A lthough largely unrecognised in his lifetime, William Blake has since become one of the most influential figures in British art history, and his work still draws huge crowds. Tate Britain’s blockbuster exhibition of the visionary poet, printmaker and painter has garnered rave reviews since it opened in September and allowed visitors to experience his illustrations and illuminated books as they were originally meant to be seen.
As the gallery displays more than 300 works, including the famed Songs of Innocence and Experience 1794, and some of his best-known paintings, such as Newton and The Ghost of a Flea, Sotheby’s offers a stunning lot of Blake’s renowned Illustrations of the Book of Job, dating from 1825, in the English Literature, History, Children’s Books and Illustrations sale.
A wonderful example of Blake’s dream-like interpretations of Christianity and signature style that nodded to both Renaissance Masters and Gothicism, the illustrations are also extremely rare, as one of just 100 copies that were made without the word “proof” included.
Blake was both deeply spiritual and sceptical of organised religion; subsequently his religious works were often controversial – seen as either introspective and haunting, or blasphemous and rebellious.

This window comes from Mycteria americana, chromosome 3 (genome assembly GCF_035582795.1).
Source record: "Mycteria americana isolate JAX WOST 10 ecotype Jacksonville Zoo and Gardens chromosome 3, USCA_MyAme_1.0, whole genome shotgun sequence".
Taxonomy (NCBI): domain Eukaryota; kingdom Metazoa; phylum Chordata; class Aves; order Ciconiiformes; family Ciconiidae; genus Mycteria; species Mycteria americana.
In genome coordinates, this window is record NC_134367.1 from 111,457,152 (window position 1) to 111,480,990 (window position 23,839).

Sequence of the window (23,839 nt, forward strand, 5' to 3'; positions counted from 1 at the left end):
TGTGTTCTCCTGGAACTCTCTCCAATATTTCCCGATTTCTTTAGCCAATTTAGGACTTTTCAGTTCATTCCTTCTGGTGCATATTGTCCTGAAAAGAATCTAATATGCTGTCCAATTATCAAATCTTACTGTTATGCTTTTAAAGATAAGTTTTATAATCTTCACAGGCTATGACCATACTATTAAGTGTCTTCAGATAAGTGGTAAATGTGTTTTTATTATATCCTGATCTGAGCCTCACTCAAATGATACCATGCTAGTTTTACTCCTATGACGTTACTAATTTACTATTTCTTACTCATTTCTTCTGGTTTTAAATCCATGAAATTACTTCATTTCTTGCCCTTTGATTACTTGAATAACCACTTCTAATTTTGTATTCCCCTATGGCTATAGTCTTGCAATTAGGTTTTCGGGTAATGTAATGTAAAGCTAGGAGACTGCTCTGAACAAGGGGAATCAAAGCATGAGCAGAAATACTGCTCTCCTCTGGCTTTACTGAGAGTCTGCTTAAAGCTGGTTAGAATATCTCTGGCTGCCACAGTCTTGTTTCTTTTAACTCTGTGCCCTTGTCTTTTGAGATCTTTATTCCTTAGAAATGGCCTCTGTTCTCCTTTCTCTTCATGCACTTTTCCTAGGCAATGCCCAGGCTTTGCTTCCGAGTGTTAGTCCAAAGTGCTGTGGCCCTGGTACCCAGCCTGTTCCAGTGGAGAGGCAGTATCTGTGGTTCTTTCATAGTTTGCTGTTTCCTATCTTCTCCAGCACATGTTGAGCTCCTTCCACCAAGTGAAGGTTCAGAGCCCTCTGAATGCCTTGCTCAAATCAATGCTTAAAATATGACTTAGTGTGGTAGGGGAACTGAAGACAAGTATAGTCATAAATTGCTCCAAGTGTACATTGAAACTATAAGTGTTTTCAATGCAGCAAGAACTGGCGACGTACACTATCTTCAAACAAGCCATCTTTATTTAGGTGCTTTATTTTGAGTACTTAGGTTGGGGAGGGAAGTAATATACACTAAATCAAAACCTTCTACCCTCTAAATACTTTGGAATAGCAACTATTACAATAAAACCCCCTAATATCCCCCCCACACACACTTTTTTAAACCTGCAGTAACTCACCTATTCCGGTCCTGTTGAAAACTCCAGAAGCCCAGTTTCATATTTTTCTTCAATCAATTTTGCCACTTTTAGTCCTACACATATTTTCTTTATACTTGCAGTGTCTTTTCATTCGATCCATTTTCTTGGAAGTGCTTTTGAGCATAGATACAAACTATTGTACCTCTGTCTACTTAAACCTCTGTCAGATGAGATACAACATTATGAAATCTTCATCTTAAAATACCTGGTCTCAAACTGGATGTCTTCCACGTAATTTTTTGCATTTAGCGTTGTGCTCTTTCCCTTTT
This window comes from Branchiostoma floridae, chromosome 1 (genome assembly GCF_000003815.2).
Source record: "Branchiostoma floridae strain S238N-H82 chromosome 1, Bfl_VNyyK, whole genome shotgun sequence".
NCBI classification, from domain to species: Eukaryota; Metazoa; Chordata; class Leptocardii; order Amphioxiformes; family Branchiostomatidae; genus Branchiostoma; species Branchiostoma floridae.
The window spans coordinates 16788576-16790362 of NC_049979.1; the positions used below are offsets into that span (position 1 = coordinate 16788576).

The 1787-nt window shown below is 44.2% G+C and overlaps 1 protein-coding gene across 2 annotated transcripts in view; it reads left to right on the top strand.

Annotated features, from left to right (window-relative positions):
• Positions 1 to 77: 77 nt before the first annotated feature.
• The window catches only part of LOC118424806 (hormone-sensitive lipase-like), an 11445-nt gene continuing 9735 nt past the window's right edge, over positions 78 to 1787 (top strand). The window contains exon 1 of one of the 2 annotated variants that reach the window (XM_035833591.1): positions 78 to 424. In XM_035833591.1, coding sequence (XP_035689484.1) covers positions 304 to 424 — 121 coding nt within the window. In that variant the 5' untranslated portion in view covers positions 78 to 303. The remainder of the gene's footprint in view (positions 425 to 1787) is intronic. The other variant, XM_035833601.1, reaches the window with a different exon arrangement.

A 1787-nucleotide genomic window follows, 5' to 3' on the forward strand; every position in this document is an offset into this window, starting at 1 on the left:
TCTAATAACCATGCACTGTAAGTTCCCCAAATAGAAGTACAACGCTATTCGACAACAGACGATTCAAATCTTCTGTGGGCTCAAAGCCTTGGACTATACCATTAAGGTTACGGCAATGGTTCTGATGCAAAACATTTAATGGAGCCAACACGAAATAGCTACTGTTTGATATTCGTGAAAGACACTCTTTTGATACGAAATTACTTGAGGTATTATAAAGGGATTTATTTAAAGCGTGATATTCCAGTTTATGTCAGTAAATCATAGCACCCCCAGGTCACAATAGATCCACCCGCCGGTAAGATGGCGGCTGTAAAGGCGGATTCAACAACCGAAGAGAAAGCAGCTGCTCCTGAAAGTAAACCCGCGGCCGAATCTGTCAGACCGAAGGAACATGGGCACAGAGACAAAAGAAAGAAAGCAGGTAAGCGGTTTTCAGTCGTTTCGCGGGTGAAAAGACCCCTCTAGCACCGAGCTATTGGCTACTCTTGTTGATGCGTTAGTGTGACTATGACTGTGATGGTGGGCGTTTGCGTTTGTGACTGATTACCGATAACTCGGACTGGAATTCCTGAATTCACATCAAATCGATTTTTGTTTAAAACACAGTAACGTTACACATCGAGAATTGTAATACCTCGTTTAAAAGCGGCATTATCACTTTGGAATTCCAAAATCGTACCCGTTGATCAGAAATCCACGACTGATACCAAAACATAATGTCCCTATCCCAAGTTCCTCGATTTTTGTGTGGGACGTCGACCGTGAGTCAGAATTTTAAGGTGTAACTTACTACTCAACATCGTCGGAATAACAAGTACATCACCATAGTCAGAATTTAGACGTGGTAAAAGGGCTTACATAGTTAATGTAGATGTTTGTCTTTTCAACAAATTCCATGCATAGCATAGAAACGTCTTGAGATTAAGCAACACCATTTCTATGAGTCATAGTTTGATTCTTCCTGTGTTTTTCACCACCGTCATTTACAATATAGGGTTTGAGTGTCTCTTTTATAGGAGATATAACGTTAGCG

The original designs for these particular illustrations were actually completed by Blake in around 1805-1806, for Thomas Butts, a clerk to the commissary general of musters who was also Blake's major patron. They were only published, many years later, after the painter John Linnell, a friend of Blake’s, offered to finance the engraving and printing.
He was hoping to help provide some income for Blake, who by then was in his sixties and financially struggling. The pair borrowed the plates from Thomas Butts in 1821 and publication was planned for 1825, although this was delayed until 1826.
According to Linnell's accounts, there were 150 "proof" copies printed on India paper, 65 French paper "Proofs," and just 100 plain copies on "drawing paper" printed after the word "Proof" had been burnished out of the lower right corner of each plate, which makes this example particularly important. It is thought that this may be one of the earlier impressions of the edition of 100, as the presence of the two watermarks suggest that remaining paper was used from the earlier "proof".
Blake died in August, 1827 and initially, his contribution to British art and culture was largely forgotten. But subsequent artists, academics and thinkers rediscovered his work, finding progressive thinking and ambitious symbolism in his illustrations that still resonates today.